JAMIE: She wrote poetry apparently only at the end of her life and for ten years. What were her creative outlets before that? How did she come to poetry?
DILYS: Mary was a dedicated teacher of English Literature and language in a leading girls’ secondary school. She was also deeply interested in music and painting (these are strongly reflected in her poetry). Though she had written as a young woman she followed the pattern of many women creative artists in becoming absorbed into her home life and her paid work, only turning to writing when her illness released her from the daily grind of intensive teaching. The remarkable, rapid development of her poetry shows how strong her latent powers really were.
JAMIE: Was writing poetry a part of her healing process when she was diagnosed with cancer? If so, how did it help her?
DILYS: I’m confident that Mary’s diagnosis with cancer enabled her to change her life-style and from then on concentrate on her poetry, urged by the sense that she might be short of time. There is no evidence that Mary wrote therapeutically to come to terms with her cancer. In fact she only ever addressed her illness in relation to the possible unkindness of fate in cutting her off from beloved people and life itself. The poems written in the last 2-3 years of her life give the impression that her dedication to writing, with the spiritual experiences which accompanied it, enabled her to bear terrible distress. She records this distress, using imaginative and metaphorical approaches to focus it, and these poems make heart-wrenching reading.
JAMIE: Can you tell us about her process? When did she write? Where? For how long?
DILYS: I have the impression that Mary’s life revolved around three things, people she loved, gathering experiences that would feed her poetry (travel, listening to music, visiting galleries) and very hard work in direct furtherance of her writing (extensive reading, attending workshops with other inspirational poets, writing, revising and submitting her poems to criticism from critics she respected). She used notebooks to make a full, accurate record of those experiences – landscapes, human encounters, thoughts – that would feed her work. There is an extract from one such entry in the section about keeping a journal in the resource book Writing Your Self, Transforming Personal Material by Myra Schneider and John Killick. This book also includes a contribution in the chapter on spirituality which reveals much about Mary’s attitudes to life, nature and also her writing process.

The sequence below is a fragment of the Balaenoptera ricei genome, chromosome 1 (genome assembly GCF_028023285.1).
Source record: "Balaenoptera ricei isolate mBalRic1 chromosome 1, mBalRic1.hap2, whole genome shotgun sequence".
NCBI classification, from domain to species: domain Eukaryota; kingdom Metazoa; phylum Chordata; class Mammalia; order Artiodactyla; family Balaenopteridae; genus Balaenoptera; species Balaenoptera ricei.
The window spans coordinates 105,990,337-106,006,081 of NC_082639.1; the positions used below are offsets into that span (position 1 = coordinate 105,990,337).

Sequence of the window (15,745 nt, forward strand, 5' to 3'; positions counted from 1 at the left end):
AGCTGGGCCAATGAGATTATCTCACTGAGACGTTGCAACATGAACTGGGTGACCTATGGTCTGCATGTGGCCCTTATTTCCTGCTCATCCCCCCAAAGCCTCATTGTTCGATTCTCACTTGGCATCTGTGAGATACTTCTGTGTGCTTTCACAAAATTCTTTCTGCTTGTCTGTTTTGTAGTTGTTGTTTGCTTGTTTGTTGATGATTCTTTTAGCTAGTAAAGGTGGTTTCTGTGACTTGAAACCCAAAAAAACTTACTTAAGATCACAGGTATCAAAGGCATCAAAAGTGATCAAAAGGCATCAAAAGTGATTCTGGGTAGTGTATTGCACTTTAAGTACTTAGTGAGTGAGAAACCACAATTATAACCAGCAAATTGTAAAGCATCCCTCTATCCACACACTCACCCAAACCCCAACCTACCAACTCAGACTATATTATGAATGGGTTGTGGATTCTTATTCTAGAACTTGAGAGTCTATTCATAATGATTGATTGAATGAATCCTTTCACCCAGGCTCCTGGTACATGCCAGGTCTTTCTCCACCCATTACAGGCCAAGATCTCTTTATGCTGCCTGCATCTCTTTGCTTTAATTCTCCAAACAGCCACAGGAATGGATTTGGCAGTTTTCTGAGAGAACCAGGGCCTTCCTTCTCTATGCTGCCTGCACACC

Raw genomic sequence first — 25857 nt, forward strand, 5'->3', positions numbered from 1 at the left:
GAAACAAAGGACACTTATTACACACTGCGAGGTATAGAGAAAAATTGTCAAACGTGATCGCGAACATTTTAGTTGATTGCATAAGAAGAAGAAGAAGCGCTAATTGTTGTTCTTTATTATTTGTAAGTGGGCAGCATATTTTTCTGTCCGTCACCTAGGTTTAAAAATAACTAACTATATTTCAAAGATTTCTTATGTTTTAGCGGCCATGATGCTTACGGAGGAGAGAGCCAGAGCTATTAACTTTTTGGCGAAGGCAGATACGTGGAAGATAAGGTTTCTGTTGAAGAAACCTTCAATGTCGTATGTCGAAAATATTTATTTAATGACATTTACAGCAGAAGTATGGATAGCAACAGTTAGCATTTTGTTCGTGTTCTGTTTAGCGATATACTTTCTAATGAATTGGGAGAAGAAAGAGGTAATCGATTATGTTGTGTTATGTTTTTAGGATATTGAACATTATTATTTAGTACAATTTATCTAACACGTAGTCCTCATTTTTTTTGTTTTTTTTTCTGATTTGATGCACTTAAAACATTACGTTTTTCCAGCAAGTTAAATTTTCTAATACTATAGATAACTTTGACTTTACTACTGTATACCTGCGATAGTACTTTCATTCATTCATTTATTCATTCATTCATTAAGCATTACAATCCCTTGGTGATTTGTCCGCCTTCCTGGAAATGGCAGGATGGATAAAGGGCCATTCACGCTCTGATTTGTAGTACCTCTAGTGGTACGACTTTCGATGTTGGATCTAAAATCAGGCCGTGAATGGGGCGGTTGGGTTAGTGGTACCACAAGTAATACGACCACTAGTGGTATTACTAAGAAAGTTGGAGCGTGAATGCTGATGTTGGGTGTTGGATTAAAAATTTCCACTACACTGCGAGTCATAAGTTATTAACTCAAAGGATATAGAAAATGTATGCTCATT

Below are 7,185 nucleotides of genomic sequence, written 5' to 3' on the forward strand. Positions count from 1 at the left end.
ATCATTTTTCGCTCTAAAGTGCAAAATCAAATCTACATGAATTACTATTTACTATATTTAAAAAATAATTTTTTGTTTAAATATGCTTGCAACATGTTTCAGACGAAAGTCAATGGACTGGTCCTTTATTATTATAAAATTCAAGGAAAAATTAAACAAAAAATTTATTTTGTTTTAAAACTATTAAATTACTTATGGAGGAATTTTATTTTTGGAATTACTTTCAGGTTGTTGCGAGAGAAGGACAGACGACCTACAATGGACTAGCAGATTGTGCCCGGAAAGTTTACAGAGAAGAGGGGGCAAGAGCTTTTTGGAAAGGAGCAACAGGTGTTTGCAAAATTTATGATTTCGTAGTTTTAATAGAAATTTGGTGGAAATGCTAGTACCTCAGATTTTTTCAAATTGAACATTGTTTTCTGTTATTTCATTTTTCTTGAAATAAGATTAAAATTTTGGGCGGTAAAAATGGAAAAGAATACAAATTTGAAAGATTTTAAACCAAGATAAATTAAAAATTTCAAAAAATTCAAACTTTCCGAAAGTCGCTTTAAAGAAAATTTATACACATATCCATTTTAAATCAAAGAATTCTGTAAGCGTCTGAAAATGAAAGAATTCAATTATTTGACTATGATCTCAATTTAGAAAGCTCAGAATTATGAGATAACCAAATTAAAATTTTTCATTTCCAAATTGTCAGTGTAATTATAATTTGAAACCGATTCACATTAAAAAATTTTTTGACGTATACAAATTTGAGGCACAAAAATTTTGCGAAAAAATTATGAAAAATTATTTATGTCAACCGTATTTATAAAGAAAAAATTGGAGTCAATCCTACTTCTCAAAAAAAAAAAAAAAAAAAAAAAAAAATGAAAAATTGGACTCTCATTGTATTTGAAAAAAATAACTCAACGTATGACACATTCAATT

JAMIE: Do you have any advice from her for other poets and aspiring poets?
DILYS: Mary was a dedicated writer, entirely sincere in her commitment to poetry as opposed to ‘career’ as a poet. She was always ready to enjoy and praise the widest range of subject-matter, approaches and styles from other poets, providing she thought they were ‘busting a gut’ to get their poems right, and not indulging in the trendy or superficial, which she despised (whether from well-knowns or unknowns). She put much emphasis on wide-reading of both past and contemporary poets and she herself had absorbed a huge amount of other poets’ work, always quoting fully and accurately. She liked using another’s work as a starting pont for her own (the Glose) and particularly admired the work in strict form (including Sonnet, Villanelle and Ghazal), which began to be more acceptable from the mid-1990s (eg from such poets as Marilyn Hacker and Mimi Khalvati).
JAMIE: Are any other collections of her poetry planned? If so, when might we look forward to them?
DILYS: When putting together ‘Inside the Brightness of Red’, Myra Schneider and I went through the whole of Mary’s unpublished work and selected all those poems we felt were both complete and would have satisfied her high standards. What remains unpublished would be mainly fragments and early versions of poems she did more work on. There will not, as far as we know, be a further book, but Mary did achieve her aim of being a significant lyric poet, whose work is very attractive, polished and, above all (as she would have wished) deeply moving and consolatory.
* The Second Light Network aims to promote women’s poetry and to help women poets, especially but not only older women poets develop their work. It runs weekends of workshops and readings in London usually twice a year, a residential extended workshop with readings and discussions at least once every 18 months and occasional other events. It is nationwide and includes and some members who live outside Britain altogether. Importantly Dilys is the main editor of ARTEMIS poetry a major poetry magazine for women produced by Second Light twice a year for all women poets. It includes a lot of reviews and some articles as well as poetry. Second L. members receive it free as part of their subscription. An e-newsletter is sent out every few weeks. A few anthologies of poetry have been published by the network but now this magazine has been developed books are only produced in special circumstances – such as Mary’s collections.